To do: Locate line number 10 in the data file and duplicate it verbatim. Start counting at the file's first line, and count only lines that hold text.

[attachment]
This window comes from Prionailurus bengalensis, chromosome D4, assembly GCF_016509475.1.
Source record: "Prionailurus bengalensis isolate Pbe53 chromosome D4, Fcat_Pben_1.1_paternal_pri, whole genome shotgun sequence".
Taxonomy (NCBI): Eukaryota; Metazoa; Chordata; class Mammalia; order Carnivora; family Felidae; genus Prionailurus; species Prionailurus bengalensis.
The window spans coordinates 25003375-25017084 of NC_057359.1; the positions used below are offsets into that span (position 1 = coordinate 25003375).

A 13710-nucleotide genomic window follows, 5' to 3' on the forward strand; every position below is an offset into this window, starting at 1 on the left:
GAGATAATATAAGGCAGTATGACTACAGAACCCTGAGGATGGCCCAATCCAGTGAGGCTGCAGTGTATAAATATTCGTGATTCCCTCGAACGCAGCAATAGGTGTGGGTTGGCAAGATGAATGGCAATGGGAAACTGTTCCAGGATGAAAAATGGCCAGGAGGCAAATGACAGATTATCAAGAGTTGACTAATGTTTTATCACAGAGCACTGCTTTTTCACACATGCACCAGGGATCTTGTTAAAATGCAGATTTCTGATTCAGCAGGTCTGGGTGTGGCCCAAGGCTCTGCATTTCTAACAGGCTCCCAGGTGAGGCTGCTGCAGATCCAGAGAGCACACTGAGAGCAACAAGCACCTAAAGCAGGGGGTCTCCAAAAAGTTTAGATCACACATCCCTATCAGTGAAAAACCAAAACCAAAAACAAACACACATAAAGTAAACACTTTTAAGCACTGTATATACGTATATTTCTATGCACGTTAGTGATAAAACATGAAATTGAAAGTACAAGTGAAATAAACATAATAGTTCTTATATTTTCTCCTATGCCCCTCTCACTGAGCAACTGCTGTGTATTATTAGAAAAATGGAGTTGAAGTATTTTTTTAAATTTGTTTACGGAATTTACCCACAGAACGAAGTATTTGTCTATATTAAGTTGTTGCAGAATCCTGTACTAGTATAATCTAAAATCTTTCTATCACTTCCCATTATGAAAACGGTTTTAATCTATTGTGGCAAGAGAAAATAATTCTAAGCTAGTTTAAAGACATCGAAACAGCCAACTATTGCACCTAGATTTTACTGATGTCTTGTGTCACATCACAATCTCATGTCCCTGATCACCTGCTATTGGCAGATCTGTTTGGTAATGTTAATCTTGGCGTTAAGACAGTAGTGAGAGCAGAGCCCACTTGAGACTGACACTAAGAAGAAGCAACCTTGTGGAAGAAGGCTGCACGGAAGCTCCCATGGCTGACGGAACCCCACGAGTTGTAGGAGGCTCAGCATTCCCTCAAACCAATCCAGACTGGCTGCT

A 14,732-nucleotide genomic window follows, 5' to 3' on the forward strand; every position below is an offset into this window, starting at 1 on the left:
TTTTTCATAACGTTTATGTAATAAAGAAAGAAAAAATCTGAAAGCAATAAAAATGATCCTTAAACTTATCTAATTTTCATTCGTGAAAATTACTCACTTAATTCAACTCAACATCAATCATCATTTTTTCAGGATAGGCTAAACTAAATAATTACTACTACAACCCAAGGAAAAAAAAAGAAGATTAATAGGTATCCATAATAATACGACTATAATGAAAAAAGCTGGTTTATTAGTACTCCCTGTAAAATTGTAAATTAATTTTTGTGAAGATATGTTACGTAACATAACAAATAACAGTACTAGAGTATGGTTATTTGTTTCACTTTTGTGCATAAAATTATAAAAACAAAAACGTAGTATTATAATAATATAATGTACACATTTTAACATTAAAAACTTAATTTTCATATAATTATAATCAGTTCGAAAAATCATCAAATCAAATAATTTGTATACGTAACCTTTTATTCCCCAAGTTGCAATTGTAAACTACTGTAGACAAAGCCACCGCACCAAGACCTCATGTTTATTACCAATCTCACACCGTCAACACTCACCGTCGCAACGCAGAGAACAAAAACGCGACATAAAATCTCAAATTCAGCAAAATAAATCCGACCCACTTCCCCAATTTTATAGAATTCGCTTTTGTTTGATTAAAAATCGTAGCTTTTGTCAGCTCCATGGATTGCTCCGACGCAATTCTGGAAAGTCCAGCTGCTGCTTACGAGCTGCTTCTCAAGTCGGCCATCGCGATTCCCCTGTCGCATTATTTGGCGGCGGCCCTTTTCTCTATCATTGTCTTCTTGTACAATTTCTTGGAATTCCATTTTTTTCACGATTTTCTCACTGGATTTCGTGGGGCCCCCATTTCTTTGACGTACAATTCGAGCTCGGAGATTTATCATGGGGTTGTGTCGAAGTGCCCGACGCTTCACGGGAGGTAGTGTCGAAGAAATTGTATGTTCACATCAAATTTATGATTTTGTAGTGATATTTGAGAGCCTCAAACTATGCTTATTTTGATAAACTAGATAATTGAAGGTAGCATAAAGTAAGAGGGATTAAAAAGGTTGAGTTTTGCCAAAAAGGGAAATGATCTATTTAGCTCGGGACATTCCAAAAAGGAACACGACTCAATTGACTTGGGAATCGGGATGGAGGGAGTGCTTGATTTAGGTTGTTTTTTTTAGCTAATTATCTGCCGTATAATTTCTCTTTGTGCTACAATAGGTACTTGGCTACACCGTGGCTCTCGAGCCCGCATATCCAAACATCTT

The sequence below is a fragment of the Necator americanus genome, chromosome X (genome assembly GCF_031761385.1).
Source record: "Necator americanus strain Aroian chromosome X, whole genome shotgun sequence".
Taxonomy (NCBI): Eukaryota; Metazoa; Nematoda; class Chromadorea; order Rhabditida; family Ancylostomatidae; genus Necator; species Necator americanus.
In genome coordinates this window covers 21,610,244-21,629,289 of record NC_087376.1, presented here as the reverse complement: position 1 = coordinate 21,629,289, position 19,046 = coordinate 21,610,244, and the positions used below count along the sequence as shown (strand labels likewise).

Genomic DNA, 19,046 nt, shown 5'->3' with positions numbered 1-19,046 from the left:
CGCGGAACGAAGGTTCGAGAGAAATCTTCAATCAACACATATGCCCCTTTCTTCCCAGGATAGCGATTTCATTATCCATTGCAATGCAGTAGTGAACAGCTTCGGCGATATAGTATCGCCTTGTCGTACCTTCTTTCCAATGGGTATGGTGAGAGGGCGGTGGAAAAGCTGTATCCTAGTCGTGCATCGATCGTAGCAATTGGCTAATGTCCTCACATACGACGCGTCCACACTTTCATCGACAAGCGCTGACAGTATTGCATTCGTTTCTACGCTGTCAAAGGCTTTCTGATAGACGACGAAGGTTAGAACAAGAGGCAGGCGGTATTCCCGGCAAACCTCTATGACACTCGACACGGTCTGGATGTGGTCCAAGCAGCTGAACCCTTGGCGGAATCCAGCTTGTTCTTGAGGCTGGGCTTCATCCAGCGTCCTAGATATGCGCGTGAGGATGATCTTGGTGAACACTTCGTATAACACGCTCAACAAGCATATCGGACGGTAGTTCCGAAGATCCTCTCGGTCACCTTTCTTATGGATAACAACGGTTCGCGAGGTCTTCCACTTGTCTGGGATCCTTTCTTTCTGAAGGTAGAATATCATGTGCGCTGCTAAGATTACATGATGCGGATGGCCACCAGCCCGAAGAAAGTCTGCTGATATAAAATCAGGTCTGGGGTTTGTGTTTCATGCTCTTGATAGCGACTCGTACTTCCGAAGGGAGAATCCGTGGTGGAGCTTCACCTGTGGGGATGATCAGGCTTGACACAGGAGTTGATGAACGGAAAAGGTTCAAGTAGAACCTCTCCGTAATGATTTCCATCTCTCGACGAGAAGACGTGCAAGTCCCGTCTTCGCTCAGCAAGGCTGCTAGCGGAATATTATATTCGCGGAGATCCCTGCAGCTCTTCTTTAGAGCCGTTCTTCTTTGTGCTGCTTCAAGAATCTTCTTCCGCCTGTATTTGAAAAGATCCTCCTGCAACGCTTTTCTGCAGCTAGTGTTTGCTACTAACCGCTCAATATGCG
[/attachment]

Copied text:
Source record: "Necator americanus strain Aroian chromosome X, whole genome shotgun sequence".